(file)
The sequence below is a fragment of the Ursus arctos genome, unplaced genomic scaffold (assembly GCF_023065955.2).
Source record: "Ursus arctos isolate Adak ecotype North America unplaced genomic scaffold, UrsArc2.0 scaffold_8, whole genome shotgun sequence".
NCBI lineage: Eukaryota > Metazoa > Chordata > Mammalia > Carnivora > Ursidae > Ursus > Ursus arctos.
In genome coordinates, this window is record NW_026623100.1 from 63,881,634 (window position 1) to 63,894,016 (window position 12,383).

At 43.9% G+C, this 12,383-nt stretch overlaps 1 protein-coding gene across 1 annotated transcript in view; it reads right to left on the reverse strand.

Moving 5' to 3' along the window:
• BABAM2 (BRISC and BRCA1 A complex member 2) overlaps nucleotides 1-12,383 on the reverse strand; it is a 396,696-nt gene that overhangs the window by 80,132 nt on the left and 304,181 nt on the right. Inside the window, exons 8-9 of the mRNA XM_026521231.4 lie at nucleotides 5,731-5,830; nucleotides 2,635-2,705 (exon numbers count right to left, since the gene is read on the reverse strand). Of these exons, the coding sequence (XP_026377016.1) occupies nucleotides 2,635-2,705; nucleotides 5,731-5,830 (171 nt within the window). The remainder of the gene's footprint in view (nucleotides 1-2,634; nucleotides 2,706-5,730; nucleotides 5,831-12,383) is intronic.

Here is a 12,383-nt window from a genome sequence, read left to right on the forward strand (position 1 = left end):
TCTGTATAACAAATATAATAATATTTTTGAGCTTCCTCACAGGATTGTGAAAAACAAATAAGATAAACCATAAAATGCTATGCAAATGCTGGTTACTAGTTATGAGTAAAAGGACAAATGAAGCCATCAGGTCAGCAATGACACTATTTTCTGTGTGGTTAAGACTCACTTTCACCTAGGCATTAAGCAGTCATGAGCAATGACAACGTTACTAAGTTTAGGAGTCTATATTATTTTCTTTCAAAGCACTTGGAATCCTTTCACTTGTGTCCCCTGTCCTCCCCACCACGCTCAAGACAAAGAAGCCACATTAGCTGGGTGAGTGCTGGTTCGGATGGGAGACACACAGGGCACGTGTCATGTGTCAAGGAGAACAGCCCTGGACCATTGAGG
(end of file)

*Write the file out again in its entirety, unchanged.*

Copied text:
The sequence below is a fragment of the Ursus arctos genome, unplaced genomic scaffold (assembly GCF_023065955.2).
Source record: "Ursus arctos isolate Adak ecotype North America unplaced genomic scaffold, UrsArc2.0 scaffold_8, whole genome shotgun sequence".
NCBI lineage: Eukaryota > Metazoa > Chordata > Mammalia > Carnivora > Ursidae > Ursus > Ursus arctos.
In genome coordinates, this window is record NW_026623100.1 from 63,881,634 (window position 1) to 63,894,016 (window position 12,383).

At 43.9% G+C, this 12,383-nt stretch overlaps 1 protein-coding gene across 1 annotated transcript in view; it reads right to left on the reverse strand.

Moving 5' to 3' along the window:
• BABAM2 (BRISC and BRCA1 A complex member 2) overlaps nucleotides 1-12,383 on the reverse strand; it is a 396,696-nt gene that overhangs the window by 80,132 nt on the left and 304,181 nt on the right. Inside the window, exons 8-9 of the mRNA XM_026521231.4 lie at nucleotides 5,731-5,830; nucleotides 2,635-2,705 (exon numbers count right to left, since the gene is read on the reverse strand). Of these exons, the coding sequence (XP_026377016.1) occupies nucleotides 2,635-2,705; nucleotides 5,731-5,830 (171 nt within the window). The remainder of the gene's footprint in view (nucleotides 1-2,634; nucleotides 2,706-5,730; nucleotides 5,831-12,383) is intronic.

Here is a 12,383-nt window from a genome sequence, read left to right on the forward strand (position 1 = left end):
TCTGTATAACAAATATAATAATATTTTTGAGCTTCCTCACAGGATTGTGAAAAACAAATAAGATAAACCATAAAATGCTATGCAAATGCTGGTTACTAGTTATGAGTAAAAGGACAAATGAAGCCATCAGGTCAGCAATGACACTATTTTCTGTGTGGTTAAGACTCACTTTCACCTAGGCATTAAGCAGTCATGAGCAATGACAACGTTACTAAGTTTAGGAGTCTATATTATTTTCTTTCAAAGCACTTGGAATCCTTTCACTTGTGTCCCCTGTCCTCCCCACCACGCTCAAGACAAAGAAGCCACATTAGCTGGGTGAGTGCTGGTTCGGATGGGAGACACACAGGGCACGTGTCATGTGTCAAGGAGAACAGCCCTGGACCATTGAGG